1) “Suspicious Minds.” In addition to seeing the band in September 1992, Diane and I saw them twice at the Mann Music Center during the summer of 1993. Great shows, both. One of the highlights was when they performed this Elvis Presley song. Here they are, not long before, performing it at the Great Woods Center for the Performing Arts in Mansfield, Mass.

2) Live in St, Louis, 6/9/93. Clocking in at two hours, this is almost the entire concert, which was much-bootlegged at the time. Only the closing “Let the Mystery Be” is missing.

3) MTV Rock Inaugural Ball, 1/20/1993. A magnetic performance by the band, who are joined by Michael Stipe for “To Sir With Love” and “Candy Everybody Wants.”

4) Live in Buffalo, 7/4/1989. Here’s another much-bootlegged show, this one from when they opened for the Grateful Dead. 

5) Live in Milan, 9/15/1987. Here they are in Milan, performing a tremendous 10-song set for Italian TV. 

And one bonus…

“Hey Jack Kerouac.” From the band’s Unplugged swan song in 1993…

Mortality and the passage of time has much been on my mind this past month, as I marked another year sailing around the sun on this ship we call Earth. We’ve entered unsettled waters of late, with towering waves thrashing the hull and cracking through rotted planks of wood that the captain, an incompetent steward if ever there was one, claimed sound prior to leaving port.

In any event, in this storm, I look back at all that’s come before with wonder and few regrets – yet, to borrow a lyric from Juliana Hatfield’s “You Can’t Put Your Arms Around a Memory,” find myself questioning “Where is the comfort in having been somewhere you know you can’t go again?” The past is behind us, in other words, and reliving past glories impacts the present not a bit. As she sings in “Fade Away,” albeit in a different context, “there is nothing I can say/that is not a cliche.”

If you’re unfamiliar with “You Can’t Put Your Arms Around a Memory” (which is not a cover of the classic Johnny Thunders song made famous by Guns N’ Roses), that’s no surprise. Along with “Fade Away,” it’s one of 11 God’s Foot demos she served up as a PledgeMusic premium in late 2014, while accruing cash to fund the 2015 Juliana Hatfield Three album Whatever, My Love.

The God’s Foot album, for those not in the know, was slated to be the follow-up to her 1995 Only Everything album. It was more a concept and less a stack of specific tracks, with Juliana racking up six-digit studio costs while recording in Woodstock, N.Y. Atlantic Records, her label home, rejected her efforts due to the dearth of a radio-friendly tune that could be pushed as a single, however. She recorded some more, they said no, and finally she gave in and asked to be released from her contract. They consented, but retained rights to the material she’d recorded for the unfinished album.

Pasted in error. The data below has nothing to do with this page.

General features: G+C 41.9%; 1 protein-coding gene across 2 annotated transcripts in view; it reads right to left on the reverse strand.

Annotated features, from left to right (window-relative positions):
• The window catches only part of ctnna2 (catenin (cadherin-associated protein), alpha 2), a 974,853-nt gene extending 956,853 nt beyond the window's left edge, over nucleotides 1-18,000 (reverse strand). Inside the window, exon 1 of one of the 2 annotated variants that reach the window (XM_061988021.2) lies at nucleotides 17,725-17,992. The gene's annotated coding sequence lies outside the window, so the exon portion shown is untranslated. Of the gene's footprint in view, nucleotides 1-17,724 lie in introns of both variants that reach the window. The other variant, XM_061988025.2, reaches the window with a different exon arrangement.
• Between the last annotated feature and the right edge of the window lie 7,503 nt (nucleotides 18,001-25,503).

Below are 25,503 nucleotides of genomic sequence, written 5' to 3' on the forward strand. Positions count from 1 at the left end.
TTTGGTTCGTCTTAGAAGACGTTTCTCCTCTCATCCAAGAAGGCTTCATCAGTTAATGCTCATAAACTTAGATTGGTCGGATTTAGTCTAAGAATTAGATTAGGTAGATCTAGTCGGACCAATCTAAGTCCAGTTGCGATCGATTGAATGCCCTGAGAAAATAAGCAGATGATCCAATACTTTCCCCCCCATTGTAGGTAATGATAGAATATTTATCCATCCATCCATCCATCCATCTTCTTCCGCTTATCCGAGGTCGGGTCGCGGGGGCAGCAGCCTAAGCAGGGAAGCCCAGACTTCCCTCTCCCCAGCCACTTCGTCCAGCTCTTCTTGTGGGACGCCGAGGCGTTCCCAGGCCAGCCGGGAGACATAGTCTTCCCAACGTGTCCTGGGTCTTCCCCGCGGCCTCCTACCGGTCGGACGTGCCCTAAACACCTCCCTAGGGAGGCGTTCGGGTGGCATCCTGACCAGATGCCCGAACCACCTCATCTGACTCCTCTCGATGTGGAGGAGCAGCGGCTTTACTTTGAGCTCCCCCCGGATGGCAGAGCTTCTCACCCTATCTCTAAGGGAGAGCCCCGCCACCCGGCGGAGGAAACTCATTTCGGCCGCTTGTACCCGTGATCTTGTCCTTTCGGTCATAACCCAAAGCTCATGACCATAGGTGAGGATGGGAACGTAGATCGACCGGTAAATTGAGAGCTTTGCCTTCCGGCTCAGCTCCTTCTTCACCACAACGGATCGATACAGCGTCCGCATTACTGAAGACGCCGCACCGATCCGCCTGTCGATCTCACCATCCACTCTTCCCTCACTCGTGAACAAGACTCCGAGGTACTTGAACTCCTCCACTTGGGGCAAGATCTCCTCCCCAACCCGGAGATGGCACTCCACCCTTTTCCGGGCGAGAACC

Two decades and several bootlegged versions of God’s Foot later, including this one…

…she decided to share what she did have from the aborted album with fans. From what she noted at the time (and Live On Tomorrow – A Juliana Hatfield Fan Site recorded for posterity), “[t]he recordings were taken from an old cassette – the only version of these recordings that I have…the songs were recorded onto two-inch reel-to-reel tape and then most likely transferred to half-inch tape and then transferred onto a cassette for my listening pleasure and then that cassette ended up in the basement sitting in a paper bag full of cassettes and then years later (circa now) the cassette was transferred onto a CD.”

She also noted that “although I never finalized an official version and sequence of the album, some of you have heard versions of what people who made the songs available (not me) were calling God’s Foot. but, again, I never sanctioned the song choices. Since I knew the album was not ever scheduled for release, I never needed to finalize the song choices or mixes or the sequence.”

The download-only delight from 2014 was 320 kbps and sounds very good, with a minimum of hiss and no slo-mo warped interludes that sometimes happens with old cassettes. The songs possess an analog warmth, actually, and none of the brittle highs that marred many recordings during the mid-‘90s. I’d love to have the set on CD, LP or full-resolution FLAC/ALAC files, as I’m sure some sonic pleasures were lost when squeezing the songs into MP3s. 

To my ears, the God’s Foot demos harken back to the oft-sweet sounds of Hey Babe while foreshadowing the lushness of Beautiful Creature, in exile deo and How to Walk Away, with dollops of harder rock (“Get Over Me” and “Charity”) punctuating the set. Guitars are plentiful, vocals are upfront and, as on the aching “Don’t Need a Reason,” cushioned by down-soft backing vocals. The lyrics feature Juliana’s idiosyncratic takes on life and love. In the opening “How Would You Know,” for instance, she confesses that “I want you to see me/look into my soul/but how would you know/my eyes are closed….”

Why Atlantic Records rejected the songs is beyond me; if these 11 songs are any indication, the album was guaranteed to be one of the decade’s top discs; instead, it’s become one of the decade’s great lost sets. To lift another lyric from “Fade Away”:

In the rosy gloom of youth
Every moment has its truth
It’s gonna fade away…

Two songs did eventually surface on the now out-of-print Gold Stars 1992–2002: The Juliana Hatfield Collection: “Mountains of Love” and “Fade Away”; and a third, “I Didn’t Know,” was made available during Juliana’s honor-download experiment of 2006-07 (somewhere I have a few cancelled checks with her signature on the back). If there was any justice in this world, however, American Laundromat would partner with Atlantic and issue God’s Foot. But I’m not holding my breath.

The songs: